Here's What the US Consumers Have to Say About Push Notifications

It’s high time brands dial back on the number of push notifications they send out on a daily basis. Yes, there’s no denying that push notifications have proven to be an effective means of boosting sales and attention. However, it turns out they can actually rub people the wrong way about your brand if sent out too frequently.

A recent study by YouGov tells how many push notifications US users consider to be too many and how do they proceed when an app keeps bothering them.

1,167 US adults participated in this research and it was found out that nearly one in five (19%) American users are okay with receiving promotional messages a few times per week. 18% revealed that it’s understandable once a week, while 17% claimed that push notifications pertaining to promotions should be sent out less often than once a week. Interestingly, 6% said that they don’t have a problem with receiving multiple messages a day.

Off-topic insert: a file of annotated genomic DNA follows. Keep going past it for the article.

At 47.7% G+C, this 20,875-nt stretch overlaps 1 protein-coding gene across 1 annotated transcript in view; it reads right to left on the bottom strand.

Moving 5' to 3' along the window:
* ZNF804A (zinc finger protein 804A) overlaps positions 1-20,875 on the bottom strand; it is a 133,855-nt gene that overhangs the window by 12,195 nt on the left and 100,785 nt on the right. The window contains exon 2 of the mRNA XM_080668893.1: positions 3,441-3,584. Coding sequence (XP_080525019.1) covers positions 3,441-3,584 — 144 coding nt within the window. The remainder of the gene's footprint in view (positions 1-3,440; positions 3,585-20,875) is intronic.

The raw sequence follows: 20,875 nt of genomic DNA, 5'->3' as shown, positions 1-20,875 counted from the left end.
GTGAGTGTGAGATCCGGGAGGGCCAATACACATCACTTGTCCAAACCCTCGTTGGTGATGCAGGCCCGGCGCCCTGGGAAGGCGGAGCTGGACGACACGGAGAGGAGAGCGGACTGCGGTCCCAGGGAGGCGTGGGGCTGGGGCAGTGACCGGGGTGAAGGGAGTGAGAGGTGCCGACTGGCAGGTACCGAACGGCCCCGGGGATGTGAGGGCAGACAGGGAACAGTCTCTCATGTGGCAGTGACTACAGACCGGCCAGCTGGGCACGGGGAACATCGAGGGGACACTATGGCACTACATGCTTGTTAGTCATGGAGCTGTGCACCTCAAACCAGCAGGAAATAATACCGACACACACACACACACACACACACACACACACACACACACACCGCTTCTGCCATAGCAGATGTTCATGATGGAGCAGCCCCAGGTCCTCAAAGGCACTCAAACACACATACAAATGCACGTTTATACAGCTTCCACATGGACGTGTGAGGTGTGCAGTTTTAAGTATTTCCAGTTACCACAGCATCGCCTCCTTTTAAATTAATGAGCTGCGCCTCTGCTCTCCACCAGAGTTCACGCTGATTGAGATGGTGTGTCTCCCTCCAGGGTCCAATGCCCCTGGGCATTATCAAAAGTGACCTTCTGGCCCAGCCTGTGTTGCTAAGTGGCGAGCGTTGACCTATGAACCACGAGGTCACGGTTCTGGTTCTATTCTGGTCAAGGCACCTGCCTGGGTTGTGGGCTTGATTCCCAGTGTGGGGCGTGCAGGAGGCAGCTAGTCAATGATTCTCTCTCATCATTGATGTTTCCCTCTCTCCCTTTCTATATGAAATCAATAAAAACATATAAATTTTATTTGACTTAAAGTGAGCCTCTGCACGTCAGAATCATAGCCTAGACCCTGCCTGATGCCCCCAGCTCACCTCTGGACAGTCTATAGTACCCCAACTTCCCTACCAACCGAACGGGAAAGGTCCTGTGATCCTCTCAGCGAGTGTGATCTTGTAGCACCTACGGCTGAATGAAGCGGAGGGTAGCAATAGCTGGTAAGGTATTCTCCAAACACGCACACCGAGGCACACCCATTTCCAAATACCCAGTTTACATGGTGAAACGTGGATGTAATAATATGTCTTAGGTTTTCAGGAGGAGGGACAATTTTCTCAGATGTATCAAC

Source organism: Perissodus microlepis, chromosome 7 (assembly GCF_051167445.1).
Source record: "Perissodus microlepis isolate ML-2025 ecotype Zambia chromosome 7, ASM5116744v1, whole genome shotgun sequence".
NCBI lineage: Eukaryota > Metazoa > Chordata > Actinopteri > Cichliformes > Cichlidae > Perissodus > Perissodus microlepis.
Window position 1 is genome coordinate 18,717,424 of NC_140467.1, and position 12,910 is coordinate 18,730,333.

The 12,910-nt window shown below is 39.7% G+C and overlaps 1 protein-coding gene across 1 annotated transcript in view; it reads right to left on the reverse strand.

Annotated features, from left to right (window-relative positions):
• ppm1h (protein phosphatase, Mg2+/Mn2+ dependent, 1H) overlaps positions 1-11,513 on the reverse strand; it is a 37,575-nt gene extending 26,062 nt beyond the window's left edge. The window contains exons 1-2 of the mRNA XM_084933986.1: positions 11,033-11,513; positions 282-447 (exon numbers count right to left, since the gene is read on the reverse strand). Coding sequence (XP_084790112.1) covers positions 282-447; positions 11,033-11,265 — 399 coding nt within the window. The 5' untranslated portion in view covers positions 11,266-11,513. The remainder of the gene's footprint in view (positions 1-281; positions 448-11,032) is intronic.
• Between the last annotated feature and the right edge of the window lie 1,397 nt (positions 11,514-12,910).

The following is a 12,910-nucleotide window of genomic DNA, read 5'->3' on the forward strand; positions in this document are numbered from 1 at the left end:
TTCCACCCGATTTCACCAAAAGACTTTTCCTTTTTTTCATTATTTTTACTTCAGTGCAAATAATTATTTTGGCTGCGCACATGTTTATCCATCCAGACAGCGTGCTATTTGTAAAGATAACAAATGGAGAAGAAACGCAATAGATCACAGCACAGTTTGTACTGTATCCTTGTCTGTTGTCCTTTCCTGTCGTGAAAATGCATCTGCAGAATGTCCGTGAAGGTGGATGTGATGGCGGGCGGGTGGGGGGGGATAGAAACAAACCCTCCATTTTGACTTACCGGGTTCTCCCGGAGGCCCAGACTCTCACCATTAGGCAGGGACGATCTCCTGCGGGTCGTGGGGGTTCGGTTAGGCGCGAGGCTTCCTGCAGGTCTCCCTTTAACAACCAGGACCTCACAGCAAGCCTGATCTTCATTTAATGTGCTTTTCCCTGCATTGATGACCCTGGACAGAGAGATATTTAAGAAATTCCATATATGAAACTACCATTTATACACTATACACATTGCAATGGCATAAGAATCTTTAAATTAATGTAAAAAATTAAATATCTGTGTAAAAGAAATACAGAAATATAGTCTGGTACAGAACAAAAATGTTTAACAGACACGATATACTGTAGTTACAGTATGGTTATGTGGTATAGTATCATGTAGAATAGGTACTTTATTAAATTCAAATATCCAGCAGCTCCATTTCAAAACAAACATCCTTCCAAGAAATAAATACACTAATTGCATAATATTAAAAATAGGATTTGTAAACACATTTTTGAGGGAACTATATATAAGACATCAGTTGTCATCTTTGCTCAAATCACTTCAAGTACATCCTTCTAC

Shedding light on notifications that aren’t related to brand promotions, 41% of the respondents said they don’t have a problem with receiving news alerts multiple times a day. Also, 62% stated that they are accustomed to receiving personal messages on a daily basis. Not only that but 40% of the respondents also said that they don’t mind email and social media alerts more than once per day. Similarly, 23% said it’s appropriate to receive frequent reminders (e.g. from workout apps).

While 38% of the users said they get just the right amount of notifications, 47% think they are getting bombarded with them.

So, marketers should tread carefully when it comes to notifications. Over 4 in 10 (42%) US adults will adjust settings if they believe they are getting too many notifications. On the other hand, 39% said they will completely turn off the notifications and 8% went as far as stating they will delete the app entirely. On the bright side, 9% said they won’t do anything if troubled by frequent notifications.

Analytics such as consumer attitudes and behaviors should help brands craft a decent strategy to push stuff out.

Almost one in three (32%) American smartphone users (irrespective of which phone they own) agree that they don’t have considerable control over how frequently and when they get push notifications; Contrary to that, 62% revealed that they do possess this control. It’s worth mentioning that out of the respondents who feel they hold the said power, most are iPhone users.
Read next: Gen Z Passwords More Likely to Practice Poor Password Hygiene, Research Shows
Previous Post Next Post